Microsoft Releases Public Beta for Windows 7 SP1, Extends XP Downgrade Rights

By Nathan Eddy  |  Print this article Print

Long live Windows XP--says Microsoft. The company announced an unprecedented 10-year extension of downgrade rights for the operating system, which is still used in 74 percent of businesses.

Software giant Microsoft announced during its Worldwide Partner Conference (WPC) the availability of the public beta for Windows 7 and Windows Server 2008 R2 Service Pack 1 (SP1), which the company noted does not contain any new features specific to Windows 7. However, the features in SP1 for Windows Server 2008 R2 benefit Windows 7 by providing a "richer" virtual desktop infrastructure (VDI) experience, wrote Windows communication manager Brandon LeBlanc.

"For Windows 7, SP1 is simply a combination of updates already available through Windows Update and additional hotfixes based on feedback by our customers and partners," he explained through a blog post. "Along with today’s announcement of public beta availability of Windows 7 and Windows Server 2008 R2 SP1, we also wanted to provide customers and partners with more predictability around the lifecycle of Windows."

This includes the extension of downgrade rights to Windows XP Professional beyond the previously planned end date at Windows 7 SP1. LeBlanc said this will help maintain consistency for downgrade rights throughout the Windows 7 lifecycle. Downgrade rights give businesses the opportunity to install an older version of an operating system (OS), in this case Windows XP, without having to buy a new license for it. While Microsoft has extended downgrade rights before, it has never announced a decade-long extension before.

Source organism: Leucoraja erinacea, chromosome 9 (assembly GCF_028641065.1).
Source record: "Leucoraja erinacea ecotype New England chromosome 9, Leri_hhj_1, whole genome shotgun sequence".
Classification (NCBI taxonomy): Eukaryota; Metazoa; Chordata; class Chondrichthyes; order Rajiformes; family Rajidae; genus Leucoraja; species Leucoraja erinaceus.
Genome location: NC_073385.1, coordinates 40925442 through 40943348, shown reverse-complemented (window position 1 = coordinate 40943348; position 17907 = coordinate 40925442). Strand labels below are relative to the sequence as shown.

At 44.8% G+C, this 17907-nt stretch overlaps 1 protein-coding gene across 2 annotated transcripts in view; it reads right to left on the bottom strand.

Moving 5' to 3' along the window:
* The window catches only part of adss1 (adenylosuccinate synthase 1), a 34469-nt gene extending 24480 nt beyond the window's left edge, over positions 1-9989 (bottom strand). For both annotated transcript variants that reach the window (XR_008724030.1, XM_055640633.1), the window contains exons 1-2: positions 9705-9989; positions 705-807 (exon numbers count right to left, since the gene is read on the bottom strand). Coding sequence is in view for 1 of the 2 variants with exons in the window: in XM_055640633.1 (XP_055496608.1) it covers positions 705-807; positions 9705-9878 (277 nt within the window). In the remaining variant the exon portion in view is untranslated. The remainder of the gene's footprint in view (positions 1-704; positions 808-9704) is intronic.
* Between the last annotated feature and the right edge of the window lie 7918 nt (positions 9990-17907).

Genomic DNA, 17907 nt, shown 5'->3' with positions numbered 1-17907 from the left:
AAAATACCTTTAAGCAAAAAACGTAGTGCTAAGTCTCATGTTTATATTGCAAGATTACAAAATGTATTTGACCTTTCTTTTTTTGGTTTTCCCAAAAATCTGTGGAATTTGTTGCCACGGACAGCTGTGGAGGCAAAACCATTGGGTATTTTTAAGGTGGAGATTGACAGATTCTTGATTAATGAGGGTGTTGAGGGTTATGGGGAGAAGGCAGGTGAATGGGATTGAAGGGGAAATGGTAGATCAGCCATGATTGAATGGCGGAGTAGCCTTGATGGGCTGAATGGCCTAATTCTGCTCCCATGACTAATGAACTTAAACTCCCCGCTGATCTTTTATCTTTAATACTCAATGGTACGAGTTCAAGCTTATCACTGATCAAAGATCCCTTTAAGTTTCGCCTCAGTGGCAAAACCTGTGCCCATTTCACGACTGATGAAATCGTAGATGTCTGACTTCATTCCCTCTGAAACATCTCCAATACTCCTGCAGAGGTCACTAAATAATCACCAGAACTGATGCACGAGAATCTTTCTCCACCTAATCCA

The company also announced it will allow retailers to sell the boxed version of the previous OS for up to one year after release of a new OS, and that original equipment manufacturers (OEMs) can sell PCs with the previous OS preloaded for up to two years after the launch date of the new OS. This means that since Windows 7 launched in October 2009, retailers will be able to sell the boxed version of Windows Vista until October 2010, and OEMs will be able to sell PCs with Windows Vista preinstalled until October 2011.

"This lifecycle policy has been in effect since before the launch of Windows 7, and it has very little impact on most customers, as many retailers and OEMs have already discontinued sales of Windows Vista in favor of Windows 7," LeBlanc said. "But it does ensure that our OEM and retail partners can discontinue sales of earlier versions of Windows within a predictable timeline."